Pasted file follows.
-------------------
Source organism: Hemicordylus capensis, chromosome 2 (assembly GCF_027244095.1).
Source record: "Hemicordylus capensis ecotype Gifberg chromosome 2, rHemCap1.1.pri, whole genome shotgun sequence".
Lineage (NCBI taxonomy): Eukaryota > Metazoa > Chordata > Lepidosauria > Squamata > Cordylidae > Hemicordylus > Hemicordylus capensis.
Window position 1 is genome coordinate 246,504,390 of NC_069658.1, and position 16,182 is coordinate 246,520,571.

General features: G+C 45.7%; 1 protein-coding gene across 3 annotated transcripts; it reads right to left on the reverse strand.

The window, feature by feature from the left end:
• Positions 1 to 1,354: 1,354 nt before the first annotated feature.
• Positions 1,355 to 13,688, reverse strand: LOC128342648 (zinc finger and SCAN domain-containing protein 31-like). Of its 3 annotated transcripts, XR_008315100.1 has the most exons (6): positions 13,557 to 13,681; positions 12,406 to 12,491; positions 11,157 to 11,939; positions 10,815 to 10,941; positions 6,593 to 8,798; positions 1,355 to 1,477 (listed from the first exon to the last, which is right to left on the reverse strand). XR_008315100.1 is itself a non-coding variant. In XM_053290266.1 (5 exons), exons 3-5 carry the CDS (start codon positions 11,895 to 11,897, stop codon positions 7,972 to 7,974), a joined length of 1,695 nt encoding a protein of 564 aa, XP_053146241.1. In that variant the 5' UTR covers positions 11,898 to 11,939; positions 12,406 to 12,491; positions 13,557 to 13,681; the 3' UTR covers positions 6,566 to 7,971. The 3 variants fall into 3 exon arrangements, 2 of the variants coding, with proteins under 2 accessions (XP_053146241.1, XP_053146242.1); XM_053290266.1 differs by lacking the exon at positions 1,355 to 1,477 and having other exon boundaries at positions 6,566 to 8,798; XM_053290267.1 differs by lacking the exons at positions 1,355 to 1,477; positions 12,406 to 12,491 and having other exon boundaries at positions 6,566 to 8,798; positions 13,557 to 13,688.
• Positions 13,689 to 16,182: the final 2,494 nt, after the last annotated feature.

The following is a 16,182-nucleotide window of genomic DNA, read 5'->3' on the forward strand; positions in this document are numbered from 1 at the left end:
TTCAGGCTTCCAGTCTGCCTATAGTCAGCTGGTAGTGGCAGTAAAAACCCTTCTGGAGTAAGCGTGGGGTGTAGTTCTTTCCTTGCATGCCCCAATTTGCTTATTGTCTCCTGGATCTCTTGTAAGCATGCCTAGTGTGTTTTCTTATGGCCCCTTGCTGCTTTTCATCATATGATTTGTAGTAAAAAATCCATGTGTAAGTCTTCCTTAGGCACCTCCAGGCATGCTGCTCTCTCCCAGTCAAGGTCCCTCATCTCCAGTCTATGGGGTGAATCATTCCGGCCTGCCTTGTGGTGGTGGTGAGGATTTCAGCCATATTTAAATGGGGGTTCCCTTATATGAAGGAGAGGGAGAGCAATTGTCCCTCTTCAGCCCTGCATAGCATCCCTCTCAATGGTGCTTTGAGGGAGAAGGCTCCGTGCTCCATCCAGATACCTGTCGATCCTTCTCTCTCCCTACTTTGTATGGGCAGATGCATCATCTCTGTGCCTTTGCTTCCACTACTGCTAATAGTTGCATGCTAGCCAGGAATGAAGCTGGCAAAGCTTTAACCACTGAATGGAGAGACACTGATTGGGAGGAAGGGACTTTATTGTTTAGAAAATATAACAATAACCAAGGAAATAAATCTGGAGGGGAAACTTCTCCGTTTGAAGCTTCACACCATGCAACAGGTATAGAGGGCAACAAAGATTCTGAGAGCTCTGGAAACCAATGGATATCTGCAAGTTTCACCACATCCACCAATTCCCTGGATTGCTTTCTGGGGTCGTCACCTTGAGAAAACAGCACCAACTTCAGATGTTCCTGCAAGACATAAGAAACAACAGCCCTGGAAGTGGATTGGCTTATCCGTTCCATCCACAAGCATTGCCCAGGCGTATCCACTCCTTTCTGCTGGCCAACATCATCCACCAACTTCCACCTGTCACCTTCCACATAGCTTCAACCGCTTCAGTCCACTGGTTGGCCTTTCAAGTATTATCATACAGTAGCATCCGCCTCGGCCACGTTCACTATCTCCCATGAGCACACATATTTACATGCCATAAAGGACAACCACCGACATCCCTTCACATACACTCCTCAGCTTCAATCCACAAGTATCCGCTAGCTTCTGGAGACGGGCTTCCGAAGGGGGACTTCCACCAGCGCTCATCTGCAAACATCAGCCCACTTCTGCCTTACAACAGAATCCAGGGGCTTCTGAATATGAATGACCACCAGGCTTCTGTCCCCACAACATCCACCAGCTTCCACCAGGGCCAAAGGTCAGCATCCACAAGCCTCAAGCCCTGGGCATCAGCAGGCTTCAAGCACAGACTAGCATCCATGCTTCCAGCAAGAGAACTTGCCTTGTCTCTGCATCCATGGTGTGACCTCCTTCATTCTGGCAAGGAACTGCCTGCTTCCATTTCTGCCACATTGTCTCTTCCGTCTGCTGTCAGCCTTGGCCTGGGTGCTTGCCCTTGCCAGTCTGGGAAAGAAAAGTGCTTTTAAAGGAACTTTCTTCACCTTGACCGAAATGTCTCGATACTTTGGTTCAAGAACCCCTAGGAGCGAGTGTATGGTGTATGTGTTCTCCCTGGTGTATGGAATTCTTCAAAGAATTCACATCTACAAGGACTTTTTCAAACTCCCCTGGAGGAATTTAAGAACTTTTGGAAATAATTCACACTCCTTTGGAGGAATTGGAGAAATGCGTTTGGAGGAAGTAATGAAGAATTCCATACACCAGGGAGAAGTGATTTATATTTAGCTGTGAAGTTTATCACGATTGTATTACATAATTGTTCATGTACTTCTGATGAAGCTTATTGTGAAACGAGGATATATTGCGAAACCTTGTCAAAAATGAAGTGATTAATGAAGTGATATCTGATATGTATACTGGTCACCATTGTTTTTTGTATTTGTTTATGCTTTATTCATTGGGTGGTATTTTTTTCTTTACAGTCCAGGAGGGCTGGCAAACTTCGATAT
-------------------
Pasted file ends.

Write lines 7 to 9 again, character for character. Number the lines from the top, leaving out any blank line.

• Positions 1 to 1,354: 1,354 nt before the first annotated feature.
• Positions 1,355 to 13,688, reverse strand: LOC128342648 (zinc finger and SCAN domain-containing protein 31-like). Of its 3 annotated transcripts, XR_008315100.1 has the most exons (6): positions 13,557 to 13,681; positions 12,406 to 12,491; positions 11,157 to 11,939; positions 10,815 to 10,941; positions 6,593 to 8,798; positions 1,355 to 1,477 (listed from the first exon to the last, which is right to left on the reverse strand). XR_008315100.1 is itself a non-coding variant. In XM_053290266.1 (5 exons), exons 3-5 carry the CDS (start codon positions 11,895 to 11,897, stop codon positions 7,972 to 7,974), a joined length of 1,695 nt encoding a protein of 564 aa, XP_053146241.1. In that variant the 5' UTR covers positions 11,898 to 11,939; positions 12,406 to 12,491; positions 13,557 to 13,681; the 3' UTR covers positions 6,566 to 7,971. The 3 variants fall into 3 exon arrangements, 2 of the variants coding, with proteins under 2 accessions (XP_053146241.1, XP_053146242.1); XM_053290266.1 differs by lacking the exon at positions 1,355 to 1,477 and having other exon boundaries at positions 6,566 to 8,798; XM_053290267.1 differs by lacking the exons at positions 1,355 to 1,477; positions 12,406 to 12,491 and having other exon boundaries at positions 6,566 to 8,798; positions 13,557 to 13,688.
• Positions 13,689 to 16,182: the final 2,494 nt, after the last annotated feature.